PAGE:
6. Jon and Bran – A lot of what’s true for Jon and Arya is also true for Jon and Bran. They are vastly different people from who they were when they were younger. Jon died and came back while Bran is now the 3-Eyed Raven. Their meeting will have even more significance considering the news that Bran has for him. The news that has the power to change a lot of things.

7. Dany and Sansa – Dany and Sansa have had a pretty similar arc, both were underestimated and sold, used and abused by others. They both also managed to survive and got rid of their abusers along the way. But the one thing that Dany had that Sansa never did were allies. Even when Dany was a nobody, she was married to a Khal who loved her and she had Jorah who served and protected her. Sansa, on the other hand, lived in the vipers’ pit, surrounded by enemies on all sides and no allies, she judged a person’s decency based on how hard they hit her and that is a truly sorry state of affairs. They have come out on top and both have something that they didn’t earlier, agency. They finally have control over their lives. Sansa has Winterfell and her family, Dany finally has the forces to take back the IT (whether or not she deserves it or would be a good ruler is not the point right now) Seeing these two women facing each other should make for interesting television, provided the writers handle it well. They are vastly different women and their approach to ruling reflects that. Add to that, Jon will probably come with the news that he did a lot more than merely bend the knee. This should make for an interesting dynamic between the ladies. Ideally, I don’t want them to have fights or disagreements because of Jon, that would  be a disservice to both characters. So here’s hoping.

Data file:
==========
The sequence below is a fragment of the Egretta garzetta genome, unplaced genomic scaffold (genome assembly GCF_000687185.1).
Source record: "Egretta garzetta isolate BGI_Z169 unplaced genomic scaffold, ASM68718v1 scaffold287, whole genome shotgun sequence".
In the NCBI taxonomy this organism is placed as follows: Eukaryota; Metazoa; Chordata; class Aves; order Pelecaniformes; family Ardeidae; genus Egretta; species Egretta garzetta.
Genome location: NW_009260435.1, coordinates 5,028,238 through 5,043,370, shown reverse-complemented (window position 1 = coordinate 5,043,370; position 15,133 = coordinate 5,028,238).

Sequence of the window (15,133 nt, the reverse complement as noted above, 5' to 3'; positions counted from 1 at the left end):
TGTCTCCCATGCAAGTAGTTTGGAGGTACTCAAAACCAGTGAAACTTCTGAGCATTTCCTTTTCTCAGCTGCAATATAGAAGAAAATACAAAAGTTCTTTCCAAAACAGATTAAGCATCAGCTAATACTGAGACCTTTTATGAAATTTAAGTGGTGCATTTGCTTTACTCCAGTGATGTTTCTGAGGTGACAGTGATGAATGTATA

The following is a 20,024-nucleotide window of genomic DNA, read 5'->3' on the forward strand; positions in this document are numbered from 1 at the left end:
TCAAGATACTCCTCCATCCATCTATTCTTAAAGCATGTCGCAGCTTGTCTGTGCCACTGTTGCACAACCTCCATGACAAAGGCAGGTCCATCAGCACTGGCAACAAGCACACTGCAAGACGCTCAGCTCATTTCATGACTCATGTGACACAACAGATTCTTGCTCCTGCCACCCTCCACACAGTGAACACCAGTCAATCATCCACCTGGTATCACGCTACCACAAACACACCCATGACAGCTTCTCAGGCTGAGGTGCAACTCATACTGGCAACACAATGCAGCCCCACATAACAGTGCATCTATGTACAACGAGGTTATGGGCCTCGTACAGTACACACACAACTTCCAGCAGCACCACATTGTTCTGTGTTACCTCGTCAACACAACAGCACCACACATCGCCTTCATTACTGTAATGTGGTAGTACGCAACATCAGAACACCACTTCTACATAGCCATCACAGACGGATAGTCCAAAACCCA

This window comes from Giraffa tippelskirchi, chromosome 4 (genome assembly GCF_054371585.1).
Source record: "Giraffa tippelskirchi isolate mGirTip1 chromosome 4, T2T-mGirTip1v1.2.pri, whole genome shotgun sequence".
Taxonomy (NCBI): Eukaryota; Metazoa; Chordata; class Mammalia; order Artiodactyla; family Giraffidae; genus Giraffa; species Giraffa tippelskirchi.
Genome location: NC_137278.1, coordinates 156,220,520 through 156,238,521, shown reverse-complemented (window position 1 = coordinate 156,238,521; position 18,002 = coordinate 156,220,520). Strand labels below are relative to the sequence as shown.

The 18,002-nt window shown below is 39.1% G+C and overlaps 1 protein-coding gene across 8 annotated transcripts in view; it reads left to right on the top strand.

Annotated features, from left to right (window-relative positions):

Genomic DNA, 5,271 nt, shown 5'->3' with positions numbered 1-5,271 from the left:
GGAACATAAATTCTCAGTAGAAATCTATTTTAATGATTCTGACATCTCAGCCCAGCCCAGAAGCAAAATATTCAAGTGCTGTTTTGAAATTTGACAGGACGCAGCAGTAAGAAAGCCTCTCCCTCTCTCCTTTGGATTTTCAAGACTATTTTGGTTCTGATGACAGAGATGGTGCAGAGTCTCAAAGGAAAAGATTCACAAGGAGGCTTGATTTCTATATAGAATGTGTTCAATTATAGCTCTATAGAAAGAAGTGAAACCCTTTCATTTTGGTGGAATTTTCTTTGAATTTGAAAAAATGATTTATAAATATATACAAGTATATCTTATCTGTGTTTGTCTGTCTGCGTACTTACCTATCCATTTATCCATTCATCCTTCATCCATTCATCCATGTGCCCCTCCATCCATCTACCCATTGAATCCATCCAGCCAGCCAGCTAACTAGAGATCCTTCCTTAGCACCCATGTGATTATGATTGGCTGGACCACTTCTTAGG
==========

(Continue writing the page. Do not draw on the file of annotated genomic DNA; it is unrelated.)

8. Sansa and Jon – Now, this would be truly interesting to watch. We know that Jon and Sansa have a very different methods of ruling. When he comes back, having bent the knee and with Dany in tow, his already position will be made even more so. He’s going to come back to a Winterfell that is in a far better condition than he left it in. It’s going to feel more like the Winterfell that he grew up in, when he was truly happy. He’s going to realise that while the Northern Lords did swear loyalty to him, they give more weight to words from Sansa. Sansa who can address their concerns while also not undermining Jon’s crown. The Sansa that he will meet upon his return will again be different from the one he left, more confident, self-assured. Sansa was never going to just sit back and let him make decisions that affects all of them. She was far from happy when he bent the knee without consulting her. He’s going to have an even tougher time making snap decisions like that while in Winterfell, especially once he finds out that the Northern Lords feel more loyal to her than they do to him.

When I Hit You or a Portrait of the Writer as a Young Wife by Meena Kandasamy Review

When I Hit You was a tough read. Its plot is fairly simple, woman gets married, the husband turns out to be an abusive a-hole and she manages to escape. The plot is not novel, but what makes the book an absolutely gripping read, is the way it is written.